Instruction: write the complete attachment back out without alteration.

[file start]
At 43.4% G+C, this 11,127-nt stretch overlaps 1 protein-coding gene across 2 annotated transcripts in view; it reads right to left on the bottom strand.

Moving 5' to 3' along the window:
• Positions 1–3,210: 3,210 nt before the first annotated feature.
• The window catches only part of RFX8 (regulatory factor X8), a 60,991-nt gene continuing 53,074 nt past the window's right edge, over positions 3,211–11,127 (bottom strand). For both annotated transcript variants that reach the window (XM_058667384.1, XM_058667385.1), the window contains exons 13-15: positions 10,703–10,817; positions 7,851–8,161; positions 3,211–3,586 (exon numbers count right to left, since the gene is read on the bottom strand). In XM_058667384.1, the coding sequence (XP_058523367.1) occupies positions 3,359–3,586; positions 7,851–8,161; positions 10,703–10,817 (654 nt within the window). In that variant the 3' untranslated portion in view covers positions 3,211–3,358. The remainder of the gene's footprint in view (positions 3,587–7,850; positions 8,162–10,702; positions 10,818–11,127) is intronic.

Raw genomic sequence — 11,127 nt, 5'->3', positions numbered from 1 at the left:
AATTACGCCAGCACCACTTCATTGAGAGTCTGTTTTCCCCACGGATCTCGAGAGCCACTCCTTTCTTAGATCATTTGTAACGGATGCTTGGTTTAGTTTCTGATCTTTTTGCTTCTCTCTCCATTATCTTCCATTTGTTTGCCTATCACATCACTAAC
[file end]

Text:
At 43.4% G+C, this 11,127-nt stretch overlaps 1 protein-coding gene across 2 annotated transcripts in view; it reads right to left on the bottom strand.

Moving 5' to 3' along the window:
• Positions 1–3,210: 3,210 nt before the first annotated feature.
• The window catches only part of RFX8 (regulatory factor X8), a 60,991-nt gene continuing 53,074 nt past the window's right edge, over positions 3,211–11,127 (bottom strand). For both annotated transcript variants that reach the window (XM_058667384.1, XM_058667385.1), the window contains exons 13-15: positions 10,703–10,817; positions 7,851–8,161; positions 3,211–3,586 (exon numbers count right to left, since the gene is read on the bottom strand). In XM_058667384.1, the coding sequence (XP_058523367.1) occupies positions 3,359–3,586; positions 7,851–8,161; positions 10,703–10,817 (654 nt within the window). In that variant the 3' untranslated portion in view covers positions 3,211–3,358. The remainder of the gene's footprint in view (positions 3,587–7,850; positions 8,162–10,702; positions 10,818–11,127) is intronic.

Raw genomic sequence — 11,127 nt, 5'->3', positions numbered from 1 at the left:
AATTACGCCAGCACCACTTCATTGAGAGTCTGTTTTCCCCACGGATCTCGAGAGCCACTCCTTTCTTAGATCATTTGTAACGGATGCTTGGTTTAGTTTCTGATCTTTTTGCTTCTCTCTCCATTATCTTCCATTTGTTTGCCTATCACATCACTAAC